Several data breaches, such as the Cambridge Analytica scandal, have raised questions about how businesses and governments should treat the data entrusted to them, and they have also increased the search for the development of new technologies to preserve confidentiality. companies and users.
As a result, countries and regulators have been quick to set new compliance requirements to manage user privacy and data collection – such as the General Data Protection Regulation in Europe or the General Protection Law. data in Brazil, to name a few. Along with that, there has been a new trend to research new technologies like blockchain to solve privacy issues.
In this regard, contrary to the initial perception of many, blockchain technology can not only be compatible with the GDPR, but can also help increase levels of privacy and data protection, and restore ownership of the data to individuals. As such, blockchain technology can be used as a privacy tool. For this reason, many players in the industry have started to compete for leadership in this area.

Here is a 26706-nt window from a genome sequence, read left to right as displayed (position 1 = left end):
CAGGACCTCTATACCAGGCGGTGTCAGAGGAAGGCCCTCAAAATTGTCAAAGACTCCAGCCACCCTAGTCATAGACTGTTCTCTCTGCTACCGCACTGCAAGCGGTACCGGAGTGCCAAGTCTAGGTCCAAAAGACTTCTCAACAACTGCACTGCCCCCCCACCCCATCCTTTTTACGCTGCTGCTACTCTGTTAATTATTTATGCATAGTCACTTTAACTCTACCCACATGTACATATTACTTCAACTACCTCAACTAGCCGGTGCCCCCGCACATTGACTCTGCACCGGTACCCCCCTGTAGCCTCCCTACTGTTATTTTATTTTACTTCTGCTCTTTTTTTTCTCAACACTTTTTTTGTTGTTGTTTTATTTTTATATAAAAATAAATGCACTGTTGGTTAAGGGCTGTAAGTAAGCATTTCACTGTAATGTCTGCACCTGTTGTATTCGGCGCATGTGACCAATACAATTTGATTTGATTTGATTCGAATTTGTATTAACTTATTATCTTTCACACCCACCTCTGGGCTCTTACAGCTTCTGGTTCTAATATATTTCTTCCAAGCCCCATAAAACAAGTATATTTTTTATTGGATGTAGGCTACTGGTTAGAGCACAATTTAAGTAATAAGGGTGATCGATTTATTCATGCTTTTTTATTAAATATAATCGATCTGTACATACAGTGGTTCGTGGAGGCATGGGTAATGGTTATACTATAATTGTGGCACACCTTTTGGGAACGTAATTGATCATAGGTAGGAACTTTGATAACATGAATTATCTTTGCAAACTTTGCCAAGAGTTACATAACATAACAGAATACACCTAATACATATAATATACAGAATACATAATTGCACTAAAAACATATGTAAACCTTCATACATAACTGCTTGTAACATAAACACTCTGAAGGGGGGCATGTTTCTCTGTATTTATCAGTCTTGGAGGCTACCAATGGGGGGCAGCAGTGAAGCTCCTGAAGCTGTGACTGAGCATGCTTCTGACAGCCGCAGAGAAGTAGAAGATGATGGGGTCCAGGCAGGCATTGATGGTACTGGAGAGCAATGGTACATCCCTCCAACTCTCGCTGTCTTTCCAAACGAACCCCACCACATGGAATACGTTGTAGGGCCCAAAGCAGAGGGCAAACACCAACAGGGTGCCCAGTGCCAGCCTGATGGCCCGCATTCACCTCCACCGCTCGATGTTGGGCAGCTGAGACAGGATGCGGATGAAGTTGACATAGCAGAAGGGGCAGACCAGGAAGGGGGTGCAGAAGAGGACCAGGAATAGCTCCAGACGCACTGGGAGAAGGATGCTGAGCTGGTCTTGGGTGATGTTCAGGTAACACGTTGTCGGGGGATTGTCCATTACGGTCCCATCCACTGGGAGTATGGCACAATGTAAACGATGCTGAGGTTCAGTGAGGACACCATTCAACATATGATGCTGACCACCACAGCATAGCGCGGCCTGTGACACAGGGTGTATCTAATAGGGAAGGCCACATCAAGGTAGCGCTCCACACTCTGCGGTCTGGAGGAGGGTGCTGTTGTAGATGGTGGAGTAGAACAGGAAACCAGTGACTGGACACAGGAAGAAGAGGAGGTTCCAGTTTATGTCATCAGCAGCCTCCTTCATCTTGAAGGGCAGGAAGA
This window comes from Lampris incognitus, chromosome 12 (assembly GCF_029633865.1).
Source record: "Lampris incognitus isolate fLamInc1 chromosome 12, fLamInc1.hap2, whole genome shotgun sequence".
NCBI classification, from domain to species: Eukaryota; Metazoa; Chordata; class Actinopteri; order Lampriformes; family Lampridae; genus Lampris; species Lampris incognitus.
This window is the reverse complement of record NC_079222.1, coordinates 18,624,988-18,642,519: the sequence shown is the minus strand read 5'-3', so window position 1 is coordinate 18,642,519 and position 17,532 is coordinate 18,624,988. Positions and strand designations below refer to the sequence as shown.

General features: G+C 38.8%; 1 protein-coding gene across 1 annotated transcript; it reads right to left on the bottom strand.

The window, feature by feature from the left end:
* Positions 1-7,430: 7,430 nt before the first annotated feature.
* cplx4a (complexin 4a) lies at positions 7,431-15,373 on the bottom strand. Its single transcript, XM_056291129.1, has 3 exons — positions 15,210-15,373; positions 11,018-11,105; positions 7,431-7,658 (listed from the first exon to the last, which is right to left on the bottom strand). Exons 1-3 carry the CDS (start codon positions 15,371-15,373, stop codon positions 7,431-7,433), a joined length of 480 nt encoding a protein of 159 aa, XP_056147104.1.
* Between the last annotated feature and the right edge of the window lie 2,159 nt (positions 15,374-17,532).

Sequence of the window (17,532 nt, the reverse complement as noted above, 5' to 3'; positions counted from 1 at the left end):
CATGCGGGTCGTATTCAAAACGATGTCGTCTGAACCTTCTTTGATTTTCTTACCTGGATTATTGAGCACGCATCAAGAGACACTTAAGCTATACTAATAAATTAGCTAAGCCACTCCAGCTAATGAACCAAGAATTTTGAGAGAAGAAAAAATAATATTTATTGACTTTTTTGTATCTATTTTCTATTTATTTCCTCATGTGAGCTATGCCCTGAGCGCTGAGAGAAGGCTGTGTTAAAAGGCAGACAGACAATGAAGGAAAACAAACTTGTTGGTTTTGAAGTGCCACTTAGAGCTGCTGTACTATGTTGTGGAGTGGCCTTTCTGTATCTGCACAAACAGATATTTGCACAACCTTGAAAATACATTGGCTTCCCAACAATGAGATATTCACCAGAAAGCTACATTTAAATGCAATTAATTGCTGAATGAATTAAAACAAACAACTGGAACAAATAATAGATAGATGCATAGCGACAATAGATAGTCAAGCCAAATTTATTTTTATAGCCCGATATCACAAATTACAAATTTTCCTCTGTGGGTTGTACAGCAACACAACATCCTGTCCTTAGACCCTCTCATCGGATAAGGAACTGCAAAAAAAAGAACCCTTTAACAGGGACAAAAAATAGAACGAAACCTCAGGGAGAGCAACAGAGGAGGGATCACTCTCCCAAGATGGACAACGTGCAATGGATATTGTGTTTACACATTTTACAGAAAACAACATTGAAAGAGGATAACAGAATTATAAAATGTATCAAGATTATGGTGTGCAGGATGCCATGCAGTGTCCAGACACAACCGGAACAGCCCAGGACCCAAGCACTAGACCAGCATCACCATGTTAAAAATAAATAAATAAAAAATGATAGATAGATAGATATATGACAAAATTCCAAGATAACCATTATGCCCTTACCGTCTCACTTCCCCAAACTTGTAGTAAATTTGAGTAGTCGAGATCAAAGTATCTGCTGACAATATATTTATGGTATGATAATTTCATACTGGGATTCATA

Blockchain technology makes it possible to codify a large number of interactions and increases reliability, thereby eliminating the political and commercial risks associated with the process managed by a central entity. In addition, they reduce the need for traditional authenticity validators (intermediaries).
In addition to blockchain architecture, it is possible to run applications from different companies and even several types together. This allows for extremely efficient and continuous interaction. An audit trail is now possible where anyone can check and ensure that the processing is correct.
However, in discussions with companies regarding the creation of applications in the blockchain, two main questions always arise: scalability and confidentiality. When it comes to privacy, there are already countless blockchain projects in development for implementation (as we’ll see in the second part of this series). Many of them are fully compatible with the current state of legislation and technology. However, it is essential to know what privacy is.
Businesses and consumers have very different privacy requirements. Businesses generally require confidentiality in the form of transaction data. Examples include product name, amount, price, address, personally identifiable financial information, etc.
Network participants are generally known. However, depending on the functions they exercise in the company, they may have access to specific system data which is blocked or selectively limited to other participants.